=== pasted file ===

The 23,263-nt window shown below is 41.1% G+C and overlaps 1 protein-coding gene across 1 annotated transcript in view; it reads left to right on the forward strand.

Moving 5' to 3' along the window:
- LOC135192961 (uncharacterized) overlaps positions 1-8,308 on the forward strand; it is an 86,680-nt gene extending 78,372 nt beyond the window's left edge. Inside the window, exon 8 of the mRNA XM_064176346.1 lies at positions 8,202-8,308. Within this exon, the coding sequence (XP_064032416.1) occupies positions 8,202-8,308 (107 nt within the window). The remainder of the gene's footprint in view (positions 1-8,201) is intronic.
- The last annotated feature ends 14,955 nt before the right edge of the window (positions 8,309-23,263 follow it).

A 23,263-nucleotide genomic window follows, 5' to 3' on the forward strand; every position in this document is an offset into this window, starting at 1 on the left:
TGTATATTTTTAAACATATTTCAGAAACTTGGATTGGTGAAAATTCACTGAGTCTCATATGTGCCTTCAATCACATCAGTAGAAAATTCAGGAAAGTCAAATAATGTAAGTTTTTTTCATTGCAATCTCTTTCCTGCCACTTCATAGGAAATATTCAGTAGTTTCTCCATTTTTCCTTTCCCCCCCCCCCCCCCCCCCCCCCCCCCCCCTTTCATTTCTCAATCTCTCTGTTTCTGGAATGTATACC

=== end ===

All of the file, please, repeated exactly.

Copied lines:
The 23,263-nt window shown below is 41.1% G+C and overlaps 1 protein-coding gene across 1 annotated transcript in view; it reads left to right on the forward strand.

Moving 5' to 3' along the window:
- LOC135192961 (uncharacterized) overlaps positions 1-8,308 on the forward strand; it is an 86,680-nt gene extending 78,372 nt beyond the window's left edge. Inside the window, exon 8 of the mRNA XM_064176346.1 lies at positions 8,202-8,308. Within this exon, the coding sequence (XP_064032416.1) occupies positions 8,202-8,308 (107 nt within the window). The remainder of the gene's footprint in view (positions 1-8,201) is intronic.
- The last annotated feature ends 14,955 nt before the right edge of the window (positions 8,309-23,263 follow it).

A 23,263-nucleotide genomic window follows, 5' to 3' on the forward strand; every position in this document is an offset into this window, starting at 1 on the left:
TGTATATTTTTAAACATATTTCAGAAACTTGGATTGGTGAAAATTCACTGAGTCTCATATGTGCCTTCAATCACATCAGTAGAAAATTCAGGAAAGTCAAATAATGTAAGTTTTTTTCATTGCAATCTCTTTCCTGCCACTTCATAGGAAATATTCAGTAGTTTCTCCATTTTTCCTTTCCCCCCCCCCCCCCCCCCCCCCCCCCCCCCTTTCATTTCTCAATCTCTCTGTTTCTGGAATGTATACC